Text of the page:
I Nursing I worked at for the last 5 years adopted a family every year through the Salvation Army and everyone in the building pitched in on things for the family..clothes, toys, household needs, food and gift cards!


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jemali
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Posted: 11/20/2009 12:36:42 PM
We do this with my husband's family for Christmas. We get a family through the county and they give us a wishlist with ages of family members, sizes, wants and needs. We generally spend about $50 per person. They also receive gift cards for groceries and gas from the county.


Jean





Kat_d_528
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Posted: 11/20/2009 12:37:27 PM
We are, well we split the family with my DH's family. We go through our church. Last year was the first year we've done it and I was surprised with the $$ amount required to spend on each child and that there was a minimum amount of presents that we need to buy. Not to hijack the thread, but I'm curious what is the norm for the $ amount that you were required to spent per child or per family?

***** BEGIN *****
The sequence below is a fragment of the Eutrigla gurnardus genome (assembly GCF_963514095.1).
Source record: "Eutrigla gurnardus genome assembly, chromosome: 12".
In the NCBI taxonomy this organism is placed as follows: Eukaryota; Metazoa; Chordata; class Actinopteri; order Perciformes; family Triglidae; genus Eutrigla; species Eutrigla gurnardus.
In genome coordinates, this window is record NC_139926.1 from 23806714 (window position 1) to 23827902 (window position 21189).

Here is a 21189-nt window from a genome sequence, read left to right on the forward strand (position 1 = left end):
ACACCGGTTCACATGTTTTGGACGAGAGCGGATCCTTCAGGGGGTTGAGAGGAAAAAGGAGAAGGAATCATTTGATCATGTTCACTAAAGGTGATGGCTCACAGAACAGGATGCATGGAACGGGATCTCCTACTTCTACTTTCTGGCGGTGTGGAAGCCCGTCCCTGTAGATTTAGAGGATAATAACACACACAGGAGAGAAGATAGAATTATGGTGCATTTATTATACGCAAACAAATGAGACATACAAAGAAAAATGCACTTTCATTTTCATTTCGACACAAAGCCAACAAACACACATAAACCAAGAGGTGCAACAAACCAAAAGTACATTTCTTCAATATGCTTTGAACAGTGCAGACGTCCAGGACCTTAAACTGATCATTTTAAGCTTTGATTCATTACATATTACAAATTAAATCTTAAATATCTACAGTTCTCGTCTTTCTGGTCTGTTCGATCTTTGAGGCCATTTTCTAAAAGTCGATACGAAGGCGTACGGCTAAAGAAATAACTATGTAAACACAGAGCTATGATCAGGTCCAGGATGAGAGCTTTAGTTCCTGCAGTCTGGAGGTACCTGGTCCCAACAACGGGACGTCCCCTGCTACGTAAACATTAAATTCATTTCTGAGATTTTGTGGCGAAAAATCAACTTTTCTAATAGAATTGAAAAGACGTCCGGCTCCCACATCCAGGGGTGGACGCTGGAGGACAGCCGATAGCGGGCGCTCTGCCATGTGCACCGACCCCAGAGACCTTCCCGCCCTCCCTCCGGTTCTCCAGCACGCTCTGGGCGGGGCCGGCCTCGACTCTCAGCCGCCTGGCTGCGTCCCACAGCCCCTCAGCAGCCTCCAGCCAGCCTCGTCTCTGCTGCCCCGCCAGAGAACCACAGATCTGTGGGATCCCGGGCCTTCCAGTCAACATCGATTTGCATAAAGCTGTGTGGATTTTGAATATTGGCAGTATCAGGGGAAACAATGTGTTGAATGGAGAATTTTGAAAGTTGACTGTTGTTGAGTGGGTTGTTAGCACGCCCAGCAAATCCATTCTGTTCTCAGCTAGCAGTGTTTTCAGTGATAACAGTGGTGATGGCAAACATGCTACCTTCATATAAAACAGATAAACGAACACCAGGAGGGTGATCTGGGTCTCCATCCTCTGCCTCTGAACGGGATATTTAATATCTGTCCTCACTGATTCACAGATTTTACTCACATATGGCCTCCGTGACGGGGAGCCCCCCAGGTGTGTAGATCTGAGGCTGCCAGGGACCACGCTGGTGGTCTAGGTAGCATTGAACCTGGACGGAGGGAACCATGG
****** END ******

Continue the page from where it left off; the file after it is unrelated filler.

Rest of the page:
eta- i just read a couple people say $50. Our church requires us to spend $75-$100 per child and we need to at least buy 3 gifts per child. I thought that was high.

busypea
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Posted: 11/20/2009 12:41:57 PM
We have done it several times and it's one of the most rewarding things I've ever done.

Our county's health & human services department organizes it.

We've done families with children as well as elderly people who had no family. I'd even go so far as to say the latter was more touching. More than anything, they just wanted company.

We kept in touch with several of our families and continued to visit them, buy food when needed and give gifts at the holidays/birthdays in future years.

I would really recommend doing it - you will be helping someone who needs it and it will fill your own heart like you can't believe.

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Posted: 11/20/2009 12:43:37 PM
I have a neice that is a Social Worker for CPS. She found us the families we are helping this year.


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journey fan
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Posted: 11/20/2009 12:44:45 PM
Yes, and it didn't go well



TaneshaN